Jan 10, 2018 rated it liked it
Shelves: fiction
An interesting story about Japan in 1700. A bit long as the author wishes to describe many aspects of Japanese life and culture and works it all into the story, even when it doesn’t particularly advance the plot. Still it was written well enough to keep my interest through the end.
Sep 30, 2018 rated it it was amazing
Don't remember when I read it, but I loved the story and the exploration of the culture. Must have been before I started keeping track, but the memory of how much I liked it has stuck with me. Maybe I should read it again.
Jun 19, 2018 rated it really liked it
A great tale about the daughter of a samurai, on a quest to avenge her late father's betrayal. The story covers a lot of aspects of Japanese culture during that time period. There is a romance, but it's not the central aspect of the novel.
Mark Halse
Feb 16, 2018 rated it did not like it
Jun 17, 2012 rated it liked it
Shelves: lit-general, japan
This historical novel was a mixed bag. It had the best sense of place of any Westerner-penned novel about feudal Japan I've read and the characters were appealing, but its length and incredibly slow pace as well as the relatively unexciting plot hurt an otherwise appealing book.

This book was incredibly well-researched. I'm fairly well-versed in the Edo period and fluent in Japanese, and I could find very few nits to pick. The author demonstrated such a broad grasp of Japanese history that I was
Mar 02, 2017 rated it it was amazing
Sharon 2017
Interesting book and a fascinating look at 17th-century Japan, but too bloody long by half.

I loved the beginning: to avenge her father, Lady Asano (aka Cat) goes on a journey along the Tokaido. She's alone, she wears a bunch of different disguises, she fights off hirelings, she meets lots of interesting people. At some point she picks up a country girl who becomes her servant and/or friend. Yay, roadtrip! The description of Japan and its customs is very detailed and I enjoyed all the attention t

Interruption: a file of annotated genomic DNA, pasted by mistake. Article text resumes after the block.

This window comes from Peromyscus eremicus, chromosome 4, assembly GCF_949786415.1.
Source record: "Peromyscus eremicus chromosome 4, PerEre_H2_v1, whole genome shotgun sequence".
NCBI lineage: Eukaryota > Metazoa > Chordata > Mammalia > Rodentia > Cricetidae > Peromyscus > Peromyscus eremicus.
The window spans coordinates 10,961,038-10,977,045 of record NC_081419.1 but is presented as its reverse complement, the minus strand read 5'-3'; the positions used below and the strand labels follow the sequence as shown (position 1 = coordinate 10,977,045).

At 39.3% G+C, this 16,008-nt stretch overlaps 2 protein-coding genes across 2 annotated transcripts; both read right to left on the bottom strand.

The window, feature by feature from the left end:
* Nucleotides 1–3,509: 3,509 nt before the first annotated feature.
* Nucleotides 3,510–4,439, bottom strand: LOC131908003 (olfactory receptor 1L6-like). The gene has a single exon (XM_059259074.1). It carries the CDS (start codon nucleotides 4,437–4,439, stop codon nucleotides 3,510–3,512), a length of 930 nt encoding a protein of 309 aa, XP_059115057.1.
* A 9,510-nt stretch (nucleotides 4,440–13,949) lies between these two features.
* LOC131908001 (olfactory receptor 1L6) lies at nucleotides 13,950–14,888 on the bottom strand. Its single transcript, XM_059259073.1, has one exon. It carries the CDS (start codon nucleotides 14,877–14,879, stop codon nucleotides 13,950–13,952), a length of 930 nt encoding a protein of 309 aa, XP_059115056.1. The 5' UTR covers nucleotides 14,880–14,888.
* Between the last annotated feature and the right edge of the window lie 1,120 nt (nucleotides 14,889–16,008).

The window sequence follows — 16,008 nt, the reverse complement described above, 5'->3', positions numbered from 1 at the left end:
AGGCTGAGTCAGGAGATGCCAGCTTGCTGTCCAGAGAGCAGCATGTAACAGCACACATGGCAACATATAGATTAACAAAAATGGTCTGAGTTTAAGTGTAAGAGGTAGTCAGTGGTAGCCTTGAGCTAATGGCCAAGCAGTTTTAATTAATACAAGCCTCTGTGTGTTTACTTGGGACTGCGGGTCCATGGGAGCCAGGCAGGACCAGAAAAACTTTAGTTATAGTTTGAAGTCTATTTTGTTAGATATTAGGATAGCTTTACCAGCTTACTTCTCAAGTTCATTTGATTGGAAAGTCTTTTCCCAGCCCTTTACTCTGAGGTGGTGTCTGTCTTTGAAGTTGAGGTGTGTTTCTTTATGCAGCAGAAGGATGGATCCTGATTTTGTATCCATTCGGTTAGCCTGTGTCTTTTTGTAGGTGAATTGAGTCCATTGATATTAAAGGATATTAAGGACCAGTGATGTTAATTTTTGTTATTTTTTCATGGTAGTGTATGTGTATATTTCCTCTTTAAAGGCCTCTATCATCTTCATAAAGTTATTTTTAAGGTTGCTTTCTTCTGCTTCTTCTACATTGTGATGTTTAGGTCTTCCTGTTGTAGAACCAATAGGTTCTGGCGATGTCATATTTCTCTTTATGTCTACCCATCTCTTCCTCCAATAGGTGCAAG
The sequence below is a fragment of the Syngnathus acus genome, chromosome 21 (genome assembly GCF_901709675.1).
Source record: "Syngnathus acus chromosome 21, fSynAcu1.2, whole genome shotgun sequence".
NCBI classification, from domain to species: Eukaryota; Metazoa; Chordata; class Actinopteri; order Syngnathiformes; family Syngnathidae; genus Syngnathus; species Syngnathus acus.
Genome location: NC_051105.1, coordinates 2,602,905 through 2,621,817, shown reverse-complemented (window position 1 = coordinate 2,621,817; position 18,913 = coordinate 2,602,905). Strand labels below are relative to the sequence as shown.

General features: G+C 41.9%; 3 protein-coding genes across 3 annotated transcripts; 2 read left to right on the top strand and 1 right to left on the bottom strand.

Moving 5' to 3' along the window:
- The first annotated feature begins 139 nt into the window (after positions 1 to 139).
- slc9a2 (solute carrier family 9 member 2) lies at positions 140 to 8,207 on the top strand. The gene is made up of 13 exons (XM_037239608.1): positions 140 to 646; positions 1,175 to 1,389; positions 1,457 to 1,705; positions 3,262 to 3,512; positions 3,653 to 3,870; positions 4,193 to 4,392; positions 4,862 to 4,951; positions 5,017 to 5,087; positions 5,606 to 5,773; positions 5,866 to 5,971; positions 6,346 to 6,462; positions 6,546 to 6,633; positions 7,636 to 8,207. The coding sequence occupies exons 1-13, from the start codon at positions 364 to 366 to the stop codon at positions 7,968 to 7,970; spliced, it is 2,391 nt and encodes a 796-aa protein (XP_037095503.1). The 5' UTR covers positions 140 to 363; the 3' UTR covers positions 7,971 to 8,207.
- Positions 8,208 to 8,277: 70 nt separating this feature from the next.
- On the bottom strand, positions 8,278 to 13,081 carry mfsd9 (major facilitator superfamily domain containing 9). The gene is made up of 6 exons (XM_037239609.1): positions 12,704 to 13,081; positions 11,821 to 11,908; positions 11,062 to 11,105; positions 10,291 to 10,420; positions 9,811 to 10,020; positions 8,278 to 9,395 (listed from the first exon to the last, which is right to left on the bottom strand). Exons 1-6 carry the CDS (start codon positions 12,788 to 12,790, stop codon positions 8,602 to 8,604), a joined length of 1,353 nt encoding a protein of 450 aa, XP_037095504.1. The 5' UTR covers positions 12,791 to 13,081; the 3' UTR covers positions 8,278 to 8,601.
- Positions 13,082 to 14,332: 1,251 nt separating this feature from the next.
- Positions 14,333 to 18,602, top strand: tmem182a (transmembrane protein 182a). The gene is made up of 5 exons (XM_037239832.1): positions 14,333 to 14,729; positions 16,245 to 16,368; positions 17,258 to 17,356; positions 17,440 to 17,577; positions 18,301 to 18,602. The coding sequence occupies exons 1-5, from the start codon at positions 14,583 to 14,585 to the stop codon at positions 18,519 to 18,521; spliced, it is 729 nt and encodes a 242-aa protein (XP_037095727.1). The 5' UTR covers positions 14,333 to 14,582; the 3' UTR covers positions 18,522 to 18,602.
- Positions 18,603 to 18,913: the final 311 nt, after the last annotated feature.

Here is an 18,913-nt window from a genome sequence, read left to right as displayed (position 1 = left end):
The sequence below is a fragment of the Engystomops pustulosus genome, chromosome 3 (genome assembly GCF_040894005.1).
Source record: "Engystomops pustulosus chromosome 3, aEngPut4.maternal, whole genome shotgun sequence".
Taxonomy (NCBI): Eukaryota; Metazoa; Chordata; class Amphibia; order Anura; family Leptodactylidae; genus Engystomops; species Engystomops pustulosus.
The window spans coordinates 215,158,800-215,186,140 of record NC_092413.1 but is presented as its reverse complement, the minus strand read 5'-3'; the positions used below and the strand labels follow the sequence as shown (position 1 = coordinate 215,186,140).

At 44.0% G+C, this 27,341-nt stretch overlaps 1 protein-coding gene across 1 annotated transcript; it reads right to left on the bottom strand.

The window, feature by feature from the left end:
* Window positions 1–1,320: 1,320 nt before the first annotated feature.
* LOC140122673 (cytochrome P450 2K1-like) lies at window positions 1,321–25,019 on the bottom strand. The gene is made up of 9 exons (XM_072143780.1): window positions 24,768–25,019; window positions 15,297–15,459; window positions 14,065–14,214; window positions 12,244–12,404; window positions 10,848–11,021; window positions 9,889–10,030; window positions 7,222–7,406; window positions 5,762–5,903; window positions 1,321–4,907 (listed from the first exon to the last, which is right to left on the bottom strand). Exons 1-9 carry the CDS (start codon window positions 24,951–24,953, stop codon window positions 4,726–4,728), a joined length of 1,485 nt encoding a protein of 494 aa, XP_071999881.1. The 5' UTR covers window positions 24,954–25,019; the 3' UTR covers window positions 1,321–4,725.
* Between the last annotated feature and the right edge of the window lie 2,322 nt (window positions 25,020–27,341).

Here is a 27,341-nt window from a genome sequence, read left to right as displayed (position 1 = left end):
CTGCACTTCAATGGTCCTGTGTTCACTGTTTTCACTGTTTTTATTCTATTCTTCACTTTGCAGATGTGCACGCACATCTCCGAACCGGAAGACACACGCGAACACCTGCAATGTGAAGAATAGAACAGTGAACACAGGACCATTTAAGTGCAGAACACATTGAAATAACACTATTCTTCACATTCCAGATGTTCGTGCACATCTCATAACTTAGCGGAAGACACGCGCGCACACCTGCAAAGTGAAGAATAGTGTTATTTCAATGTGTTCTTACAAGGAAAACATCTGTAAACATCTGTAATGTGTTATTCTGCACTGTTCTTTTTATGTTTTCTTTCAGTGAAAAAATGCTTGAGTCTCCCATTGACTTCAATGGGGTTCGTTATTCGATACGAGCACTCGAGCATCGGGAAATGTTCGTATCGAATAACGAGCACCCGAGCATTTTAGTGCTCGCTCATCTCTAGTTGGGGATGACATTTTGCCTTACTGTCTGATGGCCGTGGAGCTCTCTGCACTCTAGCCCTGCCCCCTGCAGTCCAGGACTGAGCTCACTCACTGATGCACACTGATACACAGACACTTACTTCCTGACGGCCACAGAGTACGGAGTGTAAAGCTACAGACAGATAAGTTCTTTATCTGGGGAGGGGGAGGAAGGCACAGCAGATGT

Hilda Ellis-Davidson
Sep 22, 2016 rated it liked it
Shelves: adventure, japan
A little over ficitonalised in parts - if you know a little about feudal Japanese tradition some aspects will make you roll your eyes, but still enjoyable as a story.
Carole Rae
Mar 13, 2011 rated it it was ok
As you can tell, it took me forever to finish this one. Why? I have three good reasons. 1)It was a pretty big book with 544 pages of small print. 2)The small print gave me headaches. And 3) The first...300 pages kept putting me to sleep. I'm not kidding, which is the sad thing.

When I heard about this book I was really excited and I couldn't wait to read it! Many people compared it to 'The Snow Fox' and said so many good things about it! It's never good to go into a book with expectations and unf
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Lucia St. Clair Robson has been a Peace Corps Volunteer, a teacher and a librarian. Her first historical novel, RIDE THE WIND, appeared on the New York Times best seller list, and in 1983 received the Golden Spur Award from the Western Writers of America. Since then she has written seven more novels set in a variety of times and places. Kirkus Reviews wrote, "Few novelists working today have a bet ...more